left the Middle East due to persecution from Muslims. There are concentrations of members in India and North America. However, their numbers
now total only about 140,000 worldwide, of which a third are over the age of 60. In India, where most Zarthosthis live, the population is dropping about 10% per decade. 14
One of their traditional beliefs is that one must be born to two
Zarthosthi parents in order to be a a member of the faith. Converts from
other religions are not allowed to join the religion. They do not recognize as Zarthosthi
those children of interfaith couples where only one spouse is a
Zoroastrian. These policies are changing, particularly in the West.
A group of High Priests of traditional Zoroastrianism issued a resolution
which stated that they:
"... are pained to observe the potential threat to the
very survival of the Parsi Zoroastrian community due to increasing number of
intermarriages within the community and the so-called initiation of the
progeny of such intermarried couples into the Parsi Zoroastrian faith. This
is against the tenets of the religion. If this trend continues, the day is
not far when the unique 'Parsi Zoroastrian' identity which the community has
zealously preserved since centuries will be diluted and subsequently wiped
a seven point declaration, stating that do not recognize interfaith
marriages as being religiously valid. Such couples may be married under
civil law, but their status is not recognized from a religious viewpoint.
Their children are to be excluded from the Zoroastrian faith.
Conflict exists within the faith as some followers in North America have
relaxed rules concerning interfaith marriages and the initiation of their
children. One source states that a third to a half of Zarthosthi youth in
the West are marrying outside of their faith. 13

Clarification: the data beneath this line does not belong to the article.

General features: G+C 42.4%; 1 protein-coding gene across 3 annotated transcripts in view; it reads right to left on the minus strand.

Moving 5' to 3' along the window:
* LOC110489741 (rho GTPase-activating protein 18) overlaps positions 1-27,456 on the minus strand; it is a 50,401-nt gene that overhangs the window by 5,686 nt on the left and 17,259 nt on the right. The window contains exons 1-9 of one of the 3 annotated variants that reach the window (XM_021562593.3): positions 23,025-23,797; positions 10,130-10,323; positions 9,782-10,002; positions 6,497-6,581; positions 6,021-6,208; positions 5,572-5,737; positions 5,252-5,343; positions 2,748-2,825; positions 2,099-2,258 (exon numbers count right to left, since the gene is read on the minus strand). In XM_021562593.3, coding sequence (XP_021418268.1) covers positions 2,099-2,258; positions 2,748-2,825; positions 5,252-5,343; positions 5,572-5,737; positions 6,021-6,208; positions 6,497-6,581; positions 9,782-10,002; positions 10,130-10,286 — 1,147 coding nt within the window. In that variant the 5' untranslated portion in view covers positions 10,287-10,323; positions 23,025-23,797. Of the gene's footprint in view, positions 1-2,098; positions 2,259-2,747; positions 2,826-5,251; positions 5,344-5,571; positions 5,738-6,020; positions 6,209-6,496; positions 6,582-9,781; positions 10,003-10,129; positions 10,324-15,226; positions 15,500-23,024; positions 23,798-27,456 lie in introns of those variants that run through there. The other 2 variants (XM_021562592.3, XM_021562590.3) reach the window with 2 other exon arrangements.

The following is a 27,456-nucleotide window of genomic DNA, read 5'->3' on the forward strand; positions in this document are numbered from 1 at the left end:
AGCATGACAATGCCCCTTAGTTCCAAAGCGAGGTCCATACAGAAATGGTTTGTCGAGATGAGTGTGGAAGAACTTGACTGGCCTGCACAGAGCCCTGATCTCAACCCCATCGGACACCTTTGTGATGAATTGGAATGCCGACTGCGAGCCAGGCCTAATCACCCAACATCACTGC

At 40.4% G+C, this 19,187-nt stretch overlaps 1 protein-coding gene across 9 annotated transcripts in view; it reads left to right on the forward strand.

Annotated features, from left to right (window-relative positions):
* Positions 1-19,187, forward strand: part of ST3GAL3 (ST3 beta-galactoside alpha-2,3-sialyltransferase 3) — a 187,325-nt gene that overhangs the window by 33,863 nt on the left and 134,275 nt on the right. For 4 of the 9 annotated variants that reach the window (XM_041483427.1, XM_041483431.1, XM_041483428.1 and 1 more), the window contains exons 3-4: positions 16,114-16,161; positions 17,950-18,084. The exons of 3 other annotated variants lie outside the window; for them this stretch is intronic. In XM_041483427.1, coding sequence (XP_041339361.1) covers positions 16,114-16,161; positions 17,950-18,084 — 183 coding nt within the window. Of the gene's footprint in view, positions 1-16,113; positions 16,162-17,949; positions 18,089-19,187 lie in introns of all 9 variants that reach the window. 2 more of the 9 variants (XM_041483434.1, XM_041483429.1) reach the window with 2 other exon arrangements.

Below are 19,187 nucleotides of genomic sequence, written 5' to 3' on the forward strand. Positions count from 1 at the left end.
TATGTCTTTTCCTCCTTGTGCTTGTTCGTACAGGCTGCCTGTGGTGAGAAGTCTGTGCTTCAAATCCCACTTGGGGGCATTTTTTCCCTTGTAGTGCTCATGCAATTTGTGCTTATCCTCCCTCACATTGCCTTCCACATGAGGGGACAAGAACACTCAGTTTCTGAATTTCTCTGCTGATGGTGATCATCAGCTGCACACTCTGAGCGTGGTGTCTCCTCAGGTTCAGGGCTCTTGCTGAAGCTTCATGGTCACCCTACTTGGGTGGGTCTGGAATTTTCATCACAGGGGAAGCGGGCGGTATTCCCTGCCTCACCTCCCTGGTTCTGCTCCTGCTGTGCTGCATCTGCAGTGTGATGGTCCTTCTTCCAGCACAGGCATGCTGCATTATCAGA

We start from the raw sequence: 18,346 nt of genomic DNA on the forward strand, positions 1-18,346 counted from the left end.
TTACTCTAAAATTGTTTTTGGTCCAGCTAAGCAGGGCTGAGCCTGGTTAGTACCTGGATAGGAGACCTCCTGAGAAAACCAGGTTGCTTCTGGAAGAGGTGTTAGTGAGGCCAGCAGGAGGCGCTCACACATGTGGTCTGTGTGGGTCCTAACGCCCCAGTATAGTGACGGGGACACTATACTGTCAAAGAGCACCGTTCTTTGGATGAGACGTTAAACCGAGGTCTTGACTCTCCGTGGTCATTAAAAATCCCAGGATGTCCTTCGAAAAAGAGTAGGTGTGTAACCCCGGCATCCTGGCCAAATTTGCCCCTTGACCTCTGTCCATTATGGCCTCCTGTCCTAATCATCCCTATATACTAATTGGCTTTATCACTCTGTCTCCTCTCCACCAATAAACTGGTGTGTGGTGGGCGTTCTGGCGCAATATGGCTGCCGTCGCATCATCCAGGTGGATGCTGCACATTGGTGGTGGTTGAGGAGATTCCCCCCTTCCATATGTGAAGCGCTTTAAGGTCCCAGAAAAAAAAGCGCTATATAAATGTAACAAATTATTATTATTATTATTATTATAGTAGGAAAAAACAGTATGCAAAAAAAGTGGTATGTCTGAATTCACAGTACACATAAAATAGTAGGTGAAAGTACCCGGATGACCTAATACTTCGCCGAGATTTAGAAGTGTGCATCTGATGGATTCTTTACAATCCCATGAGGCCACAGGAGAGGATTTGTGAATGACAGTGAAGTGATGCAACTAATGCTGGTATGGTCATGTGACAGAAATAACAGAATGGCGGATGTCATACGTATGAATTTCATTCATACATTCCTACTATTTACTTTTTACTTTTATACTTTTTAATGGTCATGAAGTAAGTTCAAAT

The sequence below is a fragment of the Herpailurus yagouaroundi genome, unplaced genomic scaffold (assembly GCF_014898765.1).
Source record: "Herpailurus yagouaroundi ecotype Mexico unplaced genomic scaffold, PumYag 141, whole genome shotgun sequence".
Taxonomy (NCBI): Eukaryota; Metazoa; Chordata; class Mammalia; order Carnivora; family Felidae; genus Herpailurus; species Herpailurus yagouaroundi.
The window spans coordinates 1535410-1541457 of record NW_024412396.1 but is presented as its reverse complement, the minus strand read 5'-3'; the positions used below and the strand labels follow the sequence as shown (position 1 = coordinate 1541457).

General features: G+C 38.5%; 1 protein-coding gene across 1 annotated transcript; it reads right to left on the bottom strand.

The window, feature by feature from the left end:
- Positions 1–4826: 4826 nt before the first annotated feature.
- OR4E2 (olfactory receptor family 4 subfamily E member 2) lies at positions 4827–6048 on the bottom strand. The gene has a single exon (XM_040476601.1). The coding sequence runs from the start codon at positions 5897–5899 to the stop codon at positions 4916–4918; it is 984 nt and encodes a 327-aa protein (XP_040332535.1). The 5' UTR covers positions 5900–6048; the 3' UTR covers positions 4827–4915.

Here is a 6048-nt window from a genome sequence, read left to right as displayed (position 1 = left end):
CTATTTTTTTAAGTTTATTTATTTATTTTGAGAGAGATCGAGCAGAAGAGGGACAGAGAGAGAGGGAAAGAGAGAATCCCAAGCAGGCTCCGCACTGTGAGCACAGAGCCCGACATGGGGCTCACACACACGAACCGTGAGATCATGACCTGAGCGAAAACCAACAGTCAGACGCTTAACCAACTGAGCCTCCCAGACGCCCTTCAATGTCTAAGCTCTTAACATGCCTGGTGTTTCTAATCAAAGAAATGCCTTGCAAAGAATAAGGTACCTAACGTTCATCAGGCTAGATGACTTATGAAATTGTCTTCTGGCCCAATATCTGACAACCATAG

- Rev. Bailey Smith, at the 1980 Religious Roundtable national affairs
briefing in Dallas TX. The quote was: "God Almighty does not hear the
prayer of a Jew." He received thunderous applause from the audience
after he said this. Smith later enlarged on this comment by saying:
"I am pro-Jew…I believe they are God's special people, but without
Jesus Christ, they are lost."
- Rev. Fr. Charles Joanides, "The Interfaith Marriage Challenge" at: http://www.interfaith.goarch.org/
- "The origin and formation of the Westminster Confession of Faith,"
Presbyterian Church in America, at: http://www.pcanet.org/
- "Of Marriage and Divorce," Westminster Confession of Faith,
Chapter 26, Section 6.135, at: http://www.ccel.org/ or http://www.sacred-texts.com
- "Marriage between Muslims and non-Muslims," at: http://syed.afternet.com/
- "Marriage to a non-Muslim," at: http://www.islamicvoice.com/
- "Marriage: interfaith marriages," various titles, at: http://www.islamicity.org/
- J. Romain, "Mixing love and faith, a Jewish perspective," at: http://www.aifw.org/
- "Interchurch families: hope for the churches," Interchurch Families
Journal, 1997-JAN, at: http://www.aifw.org/aif/journal/nicola.htm
- Fenella Temmerman, "Letter to 'Columbia,' " at: http://www.aifw.org/
- Emmanuel Clapsis, "The challenge posed by mixed marriages," an
Orthodox Christian position at: http://www.voithia.org/
- Dasturji Dr. Hormazdyar K. Mirza et al., "Historic resolution by high
priests prohibiting inter-marriage," at: http://tenets.zoroastrianism.com/
- Shahpur F. Captain, "Necessary changes for the new millennium,"
- Deena Guzder, "Can Zoroastrians save their faith?," Faith Street, 2010-JAN-04, at: http://www.faithstreet.com/
Copyright © 1999 to 2014 by Ontario Consultants on
Originally published: 1999-MAR-16
Latest update: 2014-DEC-09
Author: B.A. Robinson